AVS2010 Session VT-WeM: Accelerators, Large Vacuum Systems, and Vacuum Surfaces
Wednesday, October 20, 2010 8:00 AM in Laguna
VT-WeM-1 Architecture and Operation of the Z Pulsed Power Facility Vacuum System
Woody Weed (Sandia National Laboratories); Don Petmecky (Ktech Corporation); Allen Riddle (Sandia National Laboratories)
The Z Pulsed Power Facility at Sandia National Laboratories in Albuquerque, New Mexico, USA is one of the world’s premier high energy density physics facilities. The Z Facility derives its name from the z-pinch phenomena which is a type of plasma confinement system that uses the electrical current in the plasma to generate a magnetic field that compresses it. Z refers to the direction of current flow, the z axis in a three dimensional Cartesian coordinate system. The multiterawatt, multimegajoule electrical pulse the Facility produces is 100-400 nanoseconds in time. Research and development programs currently being conducted on the Z Facility include inertial confinement fusion, dynamic material properties, laboratory astrophysics and radiation effects. The Z Facility vacuum system consists of two subsystems, center section and load diagnostics. Dry roughing pumps and cryogenic high vacuum pumps are used to evacuate the 40,000 liter, 200 square meter center section of the facility where the experimental load is located. Pumping times on the order of two hours are required to reduce the pressure from atmospheric to 10-5 Torr. The center section is cycled from atmosphere to high vacuum for each experiment. The facility is capable of conducting one to two experiments per day. Numerous smaller vacuum pumping systems are used to evacuate load diagnostics. The megajoules of energy released during an experiment causes damage to the Facility that presents numerous challenges for reliable operation of the vacuum system.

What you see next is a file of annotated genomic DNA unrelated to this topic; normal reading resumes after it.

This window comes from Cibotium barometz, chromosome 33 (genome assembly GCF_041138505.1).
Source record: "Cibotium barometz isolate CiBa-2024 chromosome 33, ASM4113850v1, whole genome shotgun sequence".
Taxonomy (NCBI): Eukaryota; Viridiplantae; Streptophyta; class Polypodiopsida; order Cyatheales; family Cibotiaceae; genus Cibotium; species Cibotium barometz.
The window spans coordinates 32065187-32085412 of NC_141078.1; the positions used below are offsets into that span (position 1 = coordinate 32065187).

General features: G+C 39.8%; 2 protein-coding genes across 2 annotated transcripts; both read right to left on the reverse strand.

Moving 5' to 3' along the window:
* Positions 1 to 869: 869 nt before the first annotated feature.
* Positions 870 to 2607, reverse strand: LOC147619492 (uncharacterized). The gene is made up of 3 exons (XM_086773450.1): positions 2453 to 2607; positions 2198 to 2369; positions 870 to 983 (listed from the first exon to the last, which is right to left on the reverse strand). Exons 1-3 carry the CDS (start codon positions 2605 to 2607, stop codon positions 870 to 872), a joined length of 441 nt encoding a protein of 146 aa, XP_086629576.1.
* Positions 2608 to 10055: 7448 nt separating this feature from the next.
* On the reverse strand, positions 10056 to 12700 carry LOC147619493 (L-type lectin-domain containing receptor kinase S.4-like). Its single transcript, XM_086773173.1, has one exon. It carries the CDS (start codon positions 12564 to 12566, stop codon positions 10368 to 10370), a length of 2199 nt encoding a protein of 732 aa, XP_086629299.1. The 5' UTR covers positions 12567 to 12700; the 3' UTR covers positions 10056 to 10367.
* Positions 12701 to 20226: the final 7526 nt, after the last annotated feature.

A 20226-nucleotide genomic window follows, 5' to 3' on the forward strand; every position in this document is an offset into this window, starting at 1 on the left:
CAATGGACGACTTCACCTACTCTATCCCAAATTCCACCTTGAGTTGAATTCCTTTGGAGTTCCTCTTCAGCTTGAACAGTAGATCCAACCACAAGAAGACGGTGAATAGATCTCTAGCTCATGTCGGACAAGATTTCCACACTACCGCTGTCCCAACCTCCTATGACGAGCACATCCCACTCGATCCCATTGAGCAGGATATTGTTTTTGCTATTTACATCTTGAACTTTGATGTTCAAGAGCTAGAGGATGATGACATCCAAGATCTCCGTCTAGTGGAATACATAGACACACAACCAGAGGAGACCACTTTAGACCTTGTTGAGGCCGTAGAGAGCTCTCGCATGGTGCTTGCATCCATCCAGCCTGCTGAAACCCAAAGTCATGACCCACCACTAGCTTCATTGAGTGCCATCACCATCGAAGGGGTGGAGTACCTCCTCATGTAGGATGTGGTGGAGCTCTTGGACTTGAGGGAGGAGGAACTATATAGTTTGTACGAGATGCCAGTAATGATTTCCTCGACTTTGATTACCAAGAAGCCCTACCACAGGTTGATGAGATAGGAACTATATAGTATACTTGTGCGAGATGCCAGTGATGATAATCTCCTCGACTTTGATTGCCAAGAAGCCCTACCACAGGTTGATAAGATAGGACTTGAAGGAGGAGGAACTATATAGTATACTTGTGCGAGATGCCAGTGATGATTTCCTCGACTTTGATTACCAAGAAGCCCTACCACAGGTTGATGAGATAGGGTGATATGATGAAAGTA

Sandia is a multiprogram laboratory operated by Sandia Corporation, a Lockheed Martin Company, for the United States Department of Energy’s National Nuclear Security Administration under contract DE-AC04-94AL85000.
VT-WeM-3 Vacuum System for the Large-Scale Cryogenic Gravitational Wave Telescope (LCGT)
Ryutaro Takahashi (National Astronomical Observatory of Japan); Yoshio Saito, Toshikazu Suzuki (KEK-High Energy Accelerator Research Organization, Japan)